Make Them Contagious

Sunday

Jihad in Nice, France
A couple months ago at work, two guys were talking about ISIS and the truck attack in Nice, France. It was a perfect opportunity to inject some solid facts into two minds. I said, "Do you know why ISIS kills people in France? Do you know what they hope to achieve?"

The look on their faces was kind of funny. It was simultaneously a look of surprise that they actually didn't know, and curiosity.

I said, "They're following the work of an Islamic strategist who wrote a paper in 2005 called The Management of Savagery. The strategist pointed out that Islam can't just take over countries by force like they used to do in the old days. Non-Muslim countries would intervene and stop them."

I went on to explain the strategy: To produce enough random murders that people feel anxiety and don't trust their own government to protect them. The idea is to make people motivated to accept Islam is the ruling force just to find some kind of relief from the perpetual feeling of fear. I could tell this made something click in their heads. The strange phenomenon of random acts of horrific violence suddenly made sense, but it made sense in a way that awakened them to the determined scheming behind it. What they were witnessing in these violent acts was not just "extremists" with a grudge, but a much larger and longer-range plan than they had imagined. The immediate victims of the violence weren't the only victims. The strategy aims to make the whole country the victim.

I have the email address of one of those guys, so after work, when I got home, I shared An Inquiry Into Islam article with him (it explains more about Management of Savagery). He doesn't know I have anything to do that website (Inquiry Into Islam) or this one (Citizen Warrior), and doesn't know I wrote the article. The next day he said, "That was very interesting." I used this opportunity. I said, "This is a big deal. There are attacks all the time now. Everybody is aware of that. But if you asked a hundred people why they're doing it, I'll bet not one of them would know the answer. And we should all know at least that much."

In other words, I made it clear that he was now in possession of important information that everyone should know and that most people don't know. My intention was to motivate him to share it. And he did.

He shared it with another guy at work, and then sent him the same article. Then he shared the article on his Facebook page. When someone made a comment on his Facebook post arguing with the article, he came back to me and asked me what I thought of the comment. Since I'm a friend of his on Facebook, I answered the person's comment.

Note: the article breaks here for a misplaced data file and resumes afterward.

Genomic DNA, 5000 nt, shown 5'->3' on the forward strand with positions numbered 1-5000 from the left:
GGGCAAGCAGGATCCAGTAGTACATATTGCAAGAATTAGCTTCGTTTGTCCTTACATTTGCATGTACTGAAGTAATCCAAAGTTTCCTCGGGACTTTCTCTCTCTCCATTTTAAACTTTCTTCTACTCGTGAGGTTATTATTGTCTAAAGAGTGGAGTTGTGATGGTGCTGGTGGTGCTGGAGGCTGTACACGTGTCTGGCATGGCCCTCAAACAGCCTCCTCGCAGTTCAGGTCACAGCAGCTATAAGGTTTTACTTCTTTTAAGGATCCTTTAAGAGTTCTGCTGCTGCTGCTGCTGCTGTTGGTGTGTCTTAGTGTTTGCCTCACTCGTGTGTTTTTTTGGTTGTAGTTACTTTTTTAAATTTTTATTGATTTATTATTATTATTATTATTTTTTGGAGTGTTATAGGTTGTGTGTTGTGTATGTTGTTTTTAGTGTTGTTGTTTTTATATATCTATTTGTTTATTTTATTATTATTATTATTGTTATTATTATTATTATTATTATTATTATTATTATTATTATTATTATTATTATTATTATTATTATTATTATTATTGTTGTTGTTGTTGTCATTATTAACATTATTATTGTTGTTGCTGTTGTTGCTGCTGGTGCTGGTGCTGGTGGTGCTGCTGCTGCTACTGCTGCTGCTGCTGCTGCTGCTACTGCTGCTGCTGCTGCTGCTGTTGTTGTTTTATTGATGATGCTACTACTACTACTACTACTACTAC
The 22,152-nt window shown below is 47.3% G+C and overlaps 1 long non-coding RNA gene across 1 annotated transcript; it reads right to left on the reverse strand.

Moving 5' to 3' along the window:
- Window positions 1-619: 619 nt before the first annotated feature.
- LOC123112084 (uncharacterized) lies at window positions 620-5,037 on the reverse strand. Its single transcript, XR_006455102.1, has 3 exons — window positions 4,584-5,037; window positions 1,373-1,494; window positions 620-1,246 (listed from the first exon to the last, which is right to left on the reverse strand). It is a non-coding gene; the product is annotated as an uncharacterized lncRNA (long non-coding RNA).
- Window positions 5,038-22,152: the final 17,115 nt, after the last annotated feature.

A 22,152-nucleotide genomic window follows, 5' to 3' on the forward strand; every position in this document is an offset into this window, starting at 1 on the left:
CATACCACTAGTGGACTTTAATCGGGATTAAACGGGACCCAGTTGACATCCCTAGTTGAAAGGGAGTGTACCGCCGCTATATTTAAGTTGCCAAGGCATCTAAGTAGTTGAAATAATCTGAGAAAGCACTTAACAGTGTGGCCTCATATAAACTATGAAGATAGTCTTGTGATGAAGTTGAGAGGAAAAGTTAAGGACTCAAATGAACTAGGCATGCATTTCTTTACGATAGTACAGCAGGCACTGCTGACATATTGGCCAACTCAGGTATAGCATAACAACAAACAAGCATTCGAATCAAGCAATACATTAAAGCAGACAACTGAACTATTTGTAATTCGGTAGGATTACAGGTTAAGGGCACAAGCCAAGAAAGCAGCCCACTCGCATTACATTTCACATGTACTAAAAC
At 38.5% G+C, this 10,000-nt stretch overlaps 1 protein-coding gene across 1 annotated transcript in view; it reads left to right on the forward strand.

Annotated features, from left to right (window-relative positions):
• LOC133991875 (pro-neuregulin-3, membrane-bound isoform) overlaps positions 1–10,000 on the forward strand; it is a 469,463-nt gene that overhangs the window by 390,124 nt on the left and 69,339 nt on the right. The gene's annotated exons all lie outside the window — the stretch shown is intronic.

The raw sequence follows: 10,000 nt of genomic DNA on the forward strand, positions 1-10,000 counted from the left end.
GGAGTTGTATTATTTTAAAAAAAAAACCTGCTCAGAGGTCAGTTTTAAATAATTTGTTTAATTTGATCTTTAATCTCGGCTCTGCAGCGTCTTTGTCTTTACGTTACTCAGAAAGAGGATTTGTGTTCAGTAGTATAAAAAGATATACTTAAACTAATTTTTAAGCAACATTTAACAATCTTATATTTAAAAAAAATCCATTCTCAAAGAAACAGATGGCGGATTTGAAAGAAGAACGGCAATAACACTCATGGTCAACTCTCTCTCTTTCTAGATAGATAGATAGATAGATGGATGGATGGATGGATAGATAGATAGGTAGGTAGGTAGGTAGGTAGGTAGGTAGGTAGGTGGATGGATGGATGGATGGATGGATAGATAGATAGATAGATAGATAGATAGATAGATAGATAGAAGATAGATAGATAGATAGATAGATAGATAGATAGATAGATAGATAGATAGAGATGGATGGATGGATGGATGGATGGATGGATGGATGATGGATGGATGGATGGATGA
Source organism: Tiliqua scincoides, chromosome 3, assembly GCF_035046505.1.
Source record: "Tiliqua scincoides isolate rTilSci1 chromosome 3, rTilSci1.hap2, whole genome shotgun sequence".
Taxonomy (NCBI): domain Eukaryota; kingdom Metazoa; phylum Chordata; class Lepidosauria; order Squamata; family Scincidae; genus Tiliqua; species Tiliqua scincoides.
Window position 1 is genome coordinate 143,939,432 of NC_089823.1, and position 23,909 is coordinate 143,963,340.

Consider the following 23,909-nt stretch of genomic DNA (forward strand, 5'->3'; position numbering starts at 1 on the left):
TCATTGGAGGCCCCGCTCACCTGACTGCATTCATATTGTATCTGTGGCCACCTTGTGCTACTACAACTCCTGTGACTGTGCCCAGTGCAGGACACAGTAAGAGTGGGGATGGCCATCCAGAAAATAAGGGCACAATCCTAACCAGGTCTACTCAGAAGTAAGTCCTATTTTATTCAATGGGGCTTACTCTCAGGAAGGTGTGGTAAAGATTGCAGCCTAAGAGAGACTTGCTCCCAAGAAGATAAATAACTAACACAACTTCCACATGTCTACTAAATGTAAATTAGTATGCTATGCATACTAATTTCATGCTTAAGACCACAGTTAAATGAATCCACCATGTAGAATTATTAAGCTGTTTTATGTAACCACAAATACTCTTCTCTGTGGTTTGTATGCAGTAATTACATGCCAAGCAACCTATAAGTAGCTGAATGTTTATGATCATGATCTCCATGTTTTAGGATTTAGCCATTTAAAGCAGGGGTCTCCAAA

The reason I'm pointing this out is that I stumbled upon one good way to motivate people to share what they're learning with others. First I made him curious. Then I provided a very interesting and relevant piece of information. And then when he showed interest, I made him aware that he was in possession of important knowledge that his fellow citizens were unaware of, which motivated him to spread the word. I'll have to do that some more. I encourage you to try it too, and let us know how it goes.

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How Much Sense Does it Make to Tolerate a Repressive Religion?

Tuesday

Robandrews33304 left a comment on the article, "A Liberal With Zero Tolerance For Islam" and makes a good point:

No absolutist ideology can allow criticism and survive. Be it communism or some form of theistic belief; because there's really nothing there. That's why the enlightenment (1700s) happened after the scientific revolution (1600s), and not the other way around. But I think the internet will do what the printing press did in Europe.

As far as liberals are concerned, I'm a 1960 type of liberal. That is far left. We doubted any form of authoritarianism. So I can't understand today's watered-down version. Tolerance in our day never applied to things like any form of repressive religion.

Islam would have been thought of as some effort to "put us down" as we would have said. 

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A World Religion Could Actually Be Evil

Saturday

Qui Creva left the following comment on our article, "How to Talk to Non-Muslims About the Disturbing Nature of Islam":

This is helpful. I am a social liberal, as are most of my friends and family members. Their resistance to the idea that a large world religion could actually be evil is strong. I have read the Qur'an, several thousand ahadith, the sira of Ibn Hisham, plus many legal pronouncements from Al-Azhar University, so I know the subject.

Trying to get the danger of Islam across to uninformed individuals  who have also been steeped in cultural relativism and multiculturalism — is like trying to swim uphill. Your suggestions may help launch a meaningful conversation. Really, of all the world's religions, WHY must we make continual excuses for Islam? Why does it alone require kid-glove handling and a giant dose of tolerance? Methinks something is rotten in the state of its "sacred" doctrine, that's why.

The image above is by Bosch Fawstin, an ex-Muslim graphic artist. See more of his work here.

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Article Spotlight

One of the most unusual articles on CitizenWarrior.com is Pleasantville and Islamic Supremacism.

It illustrates the Islamic Supremacist vision by showing the similarity between what happened in the movie, Pleasantville, and what devout fundamentalist Muslims are trying to create in Islamic states like Syria, Pakistan, or Saudi Arabia (and ultimately everywhere in the world).

Click here to read the article.


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